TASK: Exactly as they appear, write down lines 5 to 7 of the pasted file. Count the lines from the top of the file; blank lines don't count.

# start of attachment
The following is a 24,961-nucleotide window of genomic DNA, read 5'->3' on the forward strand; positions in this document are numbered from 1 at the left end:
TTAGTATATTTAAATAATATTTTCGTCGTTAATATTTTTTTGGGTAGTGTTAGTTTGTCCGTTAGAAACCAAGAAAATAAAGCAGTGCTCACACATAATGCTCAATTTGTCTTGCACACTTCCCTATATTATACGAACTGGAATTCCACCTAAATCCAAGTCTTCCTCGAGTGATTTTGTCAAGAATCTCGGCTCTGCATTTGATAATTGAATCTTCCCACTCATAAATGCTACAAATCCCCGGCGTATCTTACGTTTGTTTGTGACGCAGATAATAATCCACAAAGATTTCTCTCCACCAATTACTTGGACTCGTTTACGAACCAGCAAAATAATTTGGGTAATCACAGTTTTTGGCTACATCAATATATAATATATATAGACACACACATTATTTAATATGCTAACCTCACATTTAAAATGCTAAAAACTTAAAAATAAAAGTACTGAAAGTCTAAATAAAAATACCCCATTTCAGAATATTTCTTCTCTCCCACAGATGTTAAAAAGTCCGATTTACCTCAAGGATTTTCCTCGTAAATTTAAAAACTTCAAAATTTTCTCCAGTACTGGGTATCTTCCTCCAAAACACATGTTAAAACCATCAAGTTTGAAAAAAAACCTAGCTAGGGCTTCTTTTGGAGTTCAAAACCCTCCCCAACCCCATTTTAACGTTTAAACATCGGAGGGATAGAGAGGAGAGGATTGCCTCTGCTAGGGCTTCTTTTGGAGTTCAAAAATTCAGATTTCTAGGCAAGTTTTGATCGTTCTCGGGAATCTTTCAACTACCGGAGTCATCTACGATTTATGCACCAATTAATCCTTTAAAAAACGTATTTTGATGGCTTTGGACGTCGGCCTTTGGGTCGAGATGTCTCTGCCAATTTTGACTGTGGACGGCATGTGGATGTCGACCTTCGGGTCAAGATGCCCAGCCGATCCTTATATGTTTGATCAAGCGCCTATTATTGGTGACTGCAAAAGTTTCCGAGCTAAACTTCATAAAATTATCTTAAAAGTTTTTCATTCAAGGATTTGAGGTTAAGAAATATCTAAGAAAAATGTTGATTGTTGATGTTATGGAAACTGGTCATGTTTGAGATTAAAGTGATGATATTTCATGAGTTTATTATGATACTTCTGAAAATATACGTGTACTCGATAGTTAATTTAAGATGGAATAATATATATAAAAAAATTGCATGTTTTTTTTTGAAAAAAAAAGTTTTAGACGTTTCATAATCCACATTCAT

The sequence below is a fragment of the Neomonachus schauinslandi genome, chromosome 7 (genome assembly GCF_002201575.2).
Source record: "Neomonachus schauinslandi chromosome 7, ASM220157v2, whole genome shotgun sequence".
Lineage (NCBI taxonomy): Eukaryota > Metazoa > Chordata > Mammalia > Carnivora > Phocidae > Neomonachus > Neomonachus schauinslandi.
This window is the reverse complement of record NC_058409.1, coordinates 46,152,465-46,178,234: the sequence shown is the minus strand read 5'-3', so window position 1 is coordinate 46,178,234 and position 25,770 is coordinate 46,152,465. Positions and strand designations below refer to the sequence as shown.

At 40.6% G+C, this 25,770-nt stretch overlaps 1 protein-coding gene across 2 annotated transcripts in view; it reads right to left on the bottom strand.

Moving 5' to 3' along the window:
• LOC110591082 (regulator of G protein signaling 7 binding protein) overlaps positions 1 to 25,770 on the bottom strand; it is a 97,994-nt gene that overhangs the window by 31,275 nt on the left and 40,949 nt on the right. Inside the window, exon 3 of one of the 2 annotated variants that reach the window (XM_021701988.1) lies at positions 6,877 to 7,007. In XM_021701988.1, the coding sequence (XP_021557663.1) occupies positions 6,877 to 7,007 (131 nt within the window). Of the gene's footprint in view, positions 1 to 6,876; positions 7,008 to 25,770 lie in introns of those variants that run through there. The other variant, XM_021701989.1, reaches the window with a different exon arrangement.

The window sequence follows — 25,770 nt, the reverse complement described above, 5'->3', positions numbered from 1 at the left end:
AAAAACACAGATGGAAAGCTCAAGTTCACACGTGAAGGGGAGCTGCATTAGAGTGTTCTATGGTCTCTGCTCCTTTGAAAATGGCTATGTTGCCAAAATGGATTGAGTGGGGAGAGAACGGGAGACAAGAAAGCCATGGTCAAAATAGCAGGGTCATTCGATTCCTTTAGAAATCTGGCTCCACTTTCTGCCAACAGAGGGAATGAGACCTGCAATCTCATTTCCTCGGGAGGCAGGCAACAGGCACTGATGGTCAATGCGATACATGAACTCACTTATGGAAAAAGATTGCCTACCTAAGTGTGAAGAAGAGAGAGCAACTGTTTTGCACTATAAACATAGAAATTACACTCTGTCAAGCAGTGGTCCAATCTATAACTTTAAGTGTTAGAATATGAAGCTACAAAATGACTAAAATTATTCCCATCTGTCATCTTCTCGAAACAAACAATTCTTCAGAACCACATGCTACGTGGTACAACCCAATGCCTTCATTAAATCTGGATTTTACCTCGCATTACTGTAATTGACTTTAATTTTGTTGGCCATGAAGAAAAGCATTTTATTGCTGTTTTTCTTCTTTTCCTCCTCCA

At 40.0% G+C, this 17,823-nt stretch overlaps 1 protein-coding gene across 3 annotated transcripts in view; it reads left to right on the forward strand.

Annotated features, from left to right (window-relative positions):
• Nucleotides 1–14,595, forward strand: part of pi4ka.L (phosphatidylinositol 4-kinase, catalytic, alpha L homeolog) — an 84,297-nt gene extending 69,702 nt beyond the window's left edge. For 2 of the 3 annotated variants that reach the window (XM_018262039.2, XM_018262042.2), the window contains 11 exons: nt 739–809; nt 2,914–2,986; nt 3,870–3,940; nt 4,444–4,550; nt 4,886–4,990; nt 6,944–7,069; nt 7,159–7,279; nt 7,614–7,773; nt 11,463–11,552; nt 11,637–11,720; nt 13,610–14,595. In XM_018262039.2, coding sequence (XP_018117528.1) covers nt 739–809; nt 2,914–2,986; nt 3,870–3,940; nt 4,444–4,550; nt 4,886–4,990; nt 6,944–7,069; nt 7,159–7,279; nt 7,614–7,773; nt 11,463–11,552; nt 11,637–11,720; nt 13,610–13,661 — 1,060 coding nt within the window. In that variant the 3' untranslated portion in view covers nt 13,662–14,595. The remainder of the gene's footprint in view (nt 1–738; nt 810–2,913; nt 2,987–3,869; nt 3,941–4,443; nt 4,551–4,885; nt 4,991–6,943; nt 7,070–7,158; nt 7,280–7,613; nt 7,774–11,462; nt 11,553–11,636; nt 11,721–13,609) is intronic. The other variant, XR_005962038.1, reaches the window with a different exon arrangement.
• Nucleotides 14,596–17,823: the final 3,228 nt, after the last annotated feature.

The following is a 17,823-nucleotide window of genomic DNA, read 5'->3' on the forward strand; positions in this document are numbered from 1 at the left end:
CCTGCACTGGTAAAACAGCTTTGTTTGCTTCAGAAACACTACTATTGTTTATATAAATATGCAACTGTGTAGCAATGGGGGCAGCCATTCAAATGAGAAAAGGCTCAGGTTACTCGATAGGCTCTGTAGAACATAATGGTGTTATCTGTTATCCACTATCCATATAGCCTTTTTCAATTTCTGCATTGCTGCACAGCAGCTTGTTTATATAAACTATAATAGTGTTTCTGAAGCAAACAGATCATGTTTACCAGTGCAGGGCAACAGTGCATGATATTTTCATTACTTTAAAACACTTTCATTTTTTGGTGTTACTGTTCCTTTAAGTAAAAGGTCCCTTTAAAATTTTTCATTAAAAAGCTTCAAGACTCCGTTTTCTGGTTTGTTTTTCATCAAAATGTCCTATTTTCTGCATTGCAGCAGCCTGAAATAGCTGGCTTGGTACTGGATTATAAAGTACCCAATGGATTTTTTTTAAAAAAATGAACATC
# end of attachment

Lineage (NCBI taxonomy): Eukaryota > Metazoa > Chordata > Mammalia > Carnivora > Phocidae > Neomonachus > Neomonachus schauinslandi.
This window is the reverse complement of record NC_058409.1, coordinates 46,152,465-46,178,234: the sequence shown is the minus strand read 5'-3', so window position 1 is coordinate 46,178,234 and position 25,770 is coordinate 46,152,465. Positions and strand designations below refer to the sequence as shown.

At 40.6% G+C, this 25,770-nt stretch overlaps 1 protein-coding gene across 2 annotated transcripts in view; it reads right to left on the bottom strand.